Divorce can be a seismic shift in your lifestyle and daily routine. The journey that began as a shared idea of future together with a partner comes to a crossroads that sends each traveller down a different path altogether. And if along the way children were brought into the world, the results of the divorce will forever shape how they view relationships as they grow into adulthood. It can be difficult to navigate the tempest of emotions and even harder to maintain a course that keeps the best interests of the family in mind, but there are tactics that can help ease the transition for children and parents alike.
During summer break and holidays in general, in can be a challenge to embrace the spirit of the season in the face of divorce. The first time your children experience a birthday or go trick-or- treating can be awkward or daunting, so it is crucial to be reasonable with your ex. Exercising the patience and mindfulness needed to craft a compromise that allows for children to experience the best times that they can is in the hands of the parents. Although you and your former spouse are no longer living as a married couple, you are still parents that need to work together to deliver the life experiences that every child deserves.
We’ve put together a few tips to help you make your summer and holiday plans a little easier for you and for your children.
Stay Positive. Even very young children can pick up on emotional cues, even subtle ones. Keep this in mind when you catch yourself rolling your eyes or making comments about your ex around your kids. Reinforcing positivity and how you react to adversity or sudden changes of plans can go a long way in helping your children overcome the anxiety that can accompany divorces.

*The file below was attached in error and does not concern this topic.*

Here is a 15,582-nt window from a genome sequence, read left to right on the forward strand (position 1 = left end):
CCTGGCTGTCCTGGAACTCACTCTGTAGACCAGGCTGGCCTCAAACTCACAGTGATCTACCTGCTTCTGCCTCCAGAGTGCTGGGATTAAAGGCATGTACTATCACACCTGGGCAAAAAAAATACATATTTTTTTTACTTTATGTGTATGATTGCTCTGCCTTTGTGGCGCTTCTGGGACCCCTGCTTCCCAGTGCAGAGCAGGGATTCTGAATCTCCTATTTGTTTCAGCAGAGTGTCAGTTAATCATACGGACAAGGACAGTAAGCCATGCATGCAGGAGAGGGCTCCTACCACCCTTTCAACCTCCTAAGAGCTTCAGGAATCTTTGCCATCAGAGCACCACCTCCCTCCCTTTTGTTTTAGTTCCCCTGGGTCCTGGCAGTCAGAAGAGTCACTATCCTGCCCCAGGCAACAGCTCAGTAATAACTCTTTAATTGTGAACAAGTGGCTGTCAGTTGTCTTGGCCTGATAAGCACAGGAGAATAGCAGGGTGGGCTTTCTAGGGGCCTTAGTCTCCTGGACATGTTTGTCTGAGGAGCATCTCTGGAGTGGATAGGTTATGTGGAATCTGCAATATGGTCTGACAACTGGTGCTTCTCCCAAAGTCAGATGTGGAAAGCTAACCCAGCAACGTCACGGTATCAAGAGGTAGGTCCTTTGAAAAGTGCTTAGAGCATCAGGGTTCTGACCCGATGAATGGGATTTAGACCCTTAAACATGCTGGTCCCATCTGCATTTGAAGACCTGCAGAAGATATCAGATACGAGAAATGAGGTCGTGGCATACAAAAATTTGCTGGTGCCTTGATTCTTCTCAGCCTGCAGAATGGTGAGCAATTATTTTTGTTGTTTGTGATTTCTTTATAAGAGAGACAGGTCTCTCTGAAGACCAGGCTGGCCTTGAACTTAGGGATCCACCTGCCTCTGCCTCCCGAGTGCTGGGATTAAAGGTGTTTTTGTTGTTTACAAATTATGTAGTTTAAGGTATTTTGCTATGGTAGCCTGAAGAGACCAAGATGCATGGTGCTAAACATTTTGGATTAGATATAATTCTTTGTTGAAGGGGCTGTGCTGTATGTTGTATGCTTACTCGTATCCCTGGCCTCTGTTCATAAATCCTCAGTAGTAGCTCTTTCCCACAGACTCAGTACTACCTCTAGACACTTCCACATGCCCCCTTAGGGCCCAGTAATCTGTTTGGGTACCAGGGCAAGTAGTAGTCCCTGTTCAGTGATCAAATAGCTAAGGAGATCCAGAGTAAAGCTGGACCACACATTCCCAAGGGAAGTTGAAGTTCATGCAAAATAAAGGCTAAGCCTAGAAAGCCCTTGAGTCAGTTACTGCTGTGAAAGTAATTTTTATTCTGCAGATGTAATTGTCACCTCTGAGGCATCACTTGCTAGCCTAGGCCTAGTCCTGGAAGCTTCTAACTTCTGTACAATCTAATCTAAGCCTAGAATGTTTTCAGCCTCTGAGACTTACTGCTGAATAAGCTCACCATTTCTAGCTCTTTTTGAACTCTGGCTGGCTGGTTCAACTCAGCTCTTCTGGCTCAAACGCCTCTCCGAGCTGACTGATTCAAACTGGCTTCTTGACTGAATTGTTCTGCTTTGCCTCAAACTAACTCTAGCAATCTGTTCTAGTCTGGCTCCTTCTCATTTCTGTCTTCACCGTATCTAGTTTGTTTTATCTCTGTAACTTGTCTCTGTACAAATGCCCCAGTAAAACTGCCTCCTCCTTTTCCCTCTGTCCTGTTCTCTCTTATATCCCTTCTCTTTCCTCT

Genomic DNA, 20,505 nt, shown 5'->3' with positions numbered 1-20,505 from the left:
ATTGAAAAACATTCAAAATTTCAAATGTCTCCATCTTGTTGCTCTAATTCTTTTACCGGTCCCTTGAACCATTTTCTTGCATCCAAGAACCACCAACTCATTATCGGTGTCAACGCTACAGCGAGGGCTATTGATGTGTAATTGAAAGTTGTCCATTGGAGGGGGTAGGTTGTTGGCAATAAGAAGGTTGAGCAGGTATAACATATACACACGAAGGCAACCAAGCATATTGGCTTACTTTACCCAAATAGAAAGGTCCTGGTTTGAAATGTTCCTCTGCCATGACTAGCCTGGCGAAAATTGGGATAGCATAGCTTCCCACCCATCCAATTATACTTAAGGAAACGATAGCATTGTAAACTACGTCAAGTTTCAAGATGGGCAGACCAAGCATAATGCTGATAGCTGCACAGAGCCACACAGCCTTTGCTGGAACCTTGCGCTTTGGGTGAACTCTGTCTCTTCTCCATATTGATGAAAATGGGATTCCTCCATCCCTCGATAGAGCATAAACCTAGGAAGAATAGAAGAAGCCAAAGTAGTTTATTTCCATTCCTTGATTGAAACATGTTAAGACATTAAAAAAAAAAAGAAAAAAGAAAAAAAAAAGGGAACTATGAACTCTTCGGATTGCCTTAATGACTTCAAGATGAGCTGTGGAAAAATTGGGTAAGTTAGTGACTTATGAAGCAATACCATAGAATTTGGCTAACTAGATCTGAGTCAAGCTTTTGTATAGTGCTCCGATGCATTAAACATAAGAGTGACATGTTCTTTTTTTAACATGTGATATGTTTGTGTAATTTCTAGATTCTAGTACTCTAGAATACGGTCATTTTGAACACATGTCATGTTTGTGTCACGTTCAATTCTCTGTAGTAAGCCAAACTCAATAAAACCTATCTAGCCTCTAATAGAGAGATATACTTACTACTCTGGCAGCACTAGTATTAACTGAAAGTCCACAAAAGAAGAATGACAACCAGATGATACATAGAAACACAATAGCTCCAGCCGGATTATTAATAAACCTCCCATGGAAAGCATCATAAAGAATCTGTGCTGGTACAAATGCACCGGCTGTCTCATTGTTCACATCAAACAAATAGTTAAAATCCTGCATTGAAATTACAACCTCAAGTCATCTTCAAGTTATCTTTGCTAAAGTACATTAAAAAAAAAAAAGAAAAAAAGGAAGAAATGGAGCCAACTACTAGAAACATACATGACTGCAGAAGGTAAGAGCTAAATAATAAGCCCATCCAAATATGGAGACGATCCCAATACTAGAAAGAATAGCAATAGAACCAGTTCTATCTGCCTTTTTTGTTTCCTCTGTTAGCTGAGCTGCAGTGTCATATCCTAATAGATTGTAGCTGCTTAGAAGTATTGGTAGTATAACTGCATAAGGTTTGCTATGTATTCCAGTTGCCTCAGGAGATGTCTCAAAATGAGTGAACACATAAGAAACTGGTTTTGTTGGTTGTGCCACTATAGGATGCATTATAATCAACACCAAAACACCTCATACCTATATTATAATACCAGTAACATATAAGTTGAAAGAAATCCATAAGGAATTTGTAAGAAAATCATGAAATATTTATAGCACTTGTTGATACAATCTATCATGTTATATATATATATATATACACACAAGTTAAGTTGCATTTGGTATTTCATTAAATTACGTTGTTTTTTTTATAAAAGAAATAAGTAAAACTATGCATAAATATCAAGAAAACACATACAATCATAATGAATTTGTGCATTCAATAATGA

Plan Ahead. Do your level best to work out schedules in advance during the holiday season or over summer break. Logistics can get confusing very quickly after a divorce. Although visitation and custody are ruled on during divorce proceedings, certain times of years can create potential nightmares when it comes to personal plans. Discuss any special plans with your ex in advance and include your kids in the conversation. Many children and young adults appreciate the feeling that they get a say of their own when it comes to when and where they are going.
Be Patient. It is important to let your children have the chance to freely express themselves, especially after a divorce. Visitation schedules can be taxing to children, and the period of adjustment might bring with it some out of the ordinary behaviors. If they need to make a few extra phone calls to your ex while they are with you, let them. It gives your children the peace of mind that you are willing to help them feel comfortable transitioning to a two-family living situation without diminishing their ability to communicate their own feelings and ideas.
You know as an adult how difficult divorce can be, so remember how confused children can get when it comes to this new life situation they find themselves living in. The marital journey you began with your partner may have ended, but the journey you are on as parents will continue.